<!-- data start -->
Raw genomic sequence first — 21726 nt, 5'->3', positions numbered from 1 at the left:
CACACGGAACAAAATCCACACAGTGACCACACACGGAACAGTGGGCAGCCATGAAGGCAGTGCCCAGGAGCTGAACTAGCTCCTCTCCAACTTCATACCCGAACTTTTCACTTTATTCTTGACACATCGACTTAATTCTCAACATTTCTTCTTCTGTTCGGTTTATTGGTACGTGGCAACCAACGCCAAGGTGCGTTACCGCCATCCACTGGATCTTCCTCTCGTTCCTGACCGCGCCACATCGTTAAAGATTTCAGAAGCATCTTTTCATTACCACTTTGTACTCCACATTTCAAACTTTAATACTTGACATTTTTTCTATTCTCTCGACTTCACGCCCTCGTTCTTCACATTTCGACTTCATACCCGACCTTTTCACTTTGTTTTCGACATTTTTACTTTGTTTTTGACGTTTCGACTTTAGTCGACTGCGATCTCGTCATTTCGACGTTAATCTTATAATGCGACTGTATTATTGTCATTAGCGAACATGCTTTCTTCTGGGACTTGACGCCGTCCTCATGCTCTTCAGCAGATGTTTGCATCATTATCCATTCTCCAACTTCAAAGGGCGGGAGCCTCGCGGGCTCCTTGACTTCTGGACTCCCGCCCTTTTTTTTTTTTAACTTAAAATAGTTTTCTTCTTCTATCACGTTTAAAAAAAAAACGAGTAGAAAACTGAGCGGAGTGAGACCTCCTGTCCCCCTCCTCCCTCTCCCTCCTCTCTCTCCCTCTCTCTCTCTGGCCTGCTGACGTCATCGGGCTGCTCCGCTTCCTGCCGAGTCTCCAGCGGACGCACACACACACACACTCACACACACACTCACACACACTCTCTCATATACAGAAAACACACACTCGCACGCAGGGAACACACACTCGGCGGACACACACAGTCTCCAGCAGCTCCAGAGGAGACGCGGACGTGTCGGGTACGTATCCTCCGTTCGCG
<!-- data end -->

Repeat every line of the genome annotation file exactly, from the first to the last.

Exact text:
Raw genomic sequence first — 21726 nt, 5'->3', positions numbered from 1 at the left:
CACACGGAACAAAATCCACACAGTGACCACACACGGAACAGTGGGCAGCCATGAAGGCAGTGCCCAGGAGCTGAACTAGCTCCTCTCCAACTTCATACCCGAACTTTTCACTTTATTCTTGACACATCGACTTAATTCTCAACATTTCTTCTTCTGTTCGGTTTATTGGTACGTGGCAACCAACGCCAAGGTGCGTTACCGCCATCCACTGGATCTTCCTCTCGTTCCTGACCGCGCCACATCGTTAAAGATTTCAGAAGCATCTTTTCATTACCACTTTGTACTCCACATTTCAAACTTTAATACTTGACATTTTTTCTATTCTCTCGACTTCACGCCCTCGTTCTTCACATTTCGACTTCATACCCGACCTTTTCACTTTGTTTTCGACATTTTTACTTTGTTTTTGACGTTTCGACTTTAGTCGACTGCGATCTCGTCATTTCGACGTTAATCTTATAATGCGACTGTATTATTGTCATTAGCGAACATGCTTTCTTCTGGGACTTGACGCCGTCCTCATGCTCTTCAGCAGATGTTTGCATCATTATCCATTCTCCAACTTCAAAGGGCGGGAGCCTCGCGGGCTCCTTGACTTCTGGACTCCCGCCCTTTTTTTTTTTTAACTTAAAATAGTTTTCTTCTTCTATCACGTTTAAAAAAAAAACGAGTAGAAAACTGAGCGGAGTGAGACCTCCTGTCCCCCTCCTCCCTCTCCCTCCTCTCTCTCCCTCTCTCTCTCTGGCCTGCTGACGTCATCGGGCTGCTCCGCTTCCTGCCGAGTCTCCAGCGGACGCACACACACACACACTCACACACACACTCACACACACTCTCTCATATACAGAAAACACACACTCGCACGCAGGGAACACACACTCGGCGGACACACACAGTCTCCAGCAGCTCCAGAGGAGACGCGGACGTGTCGGGTACGTATCCTCCGTTCGCG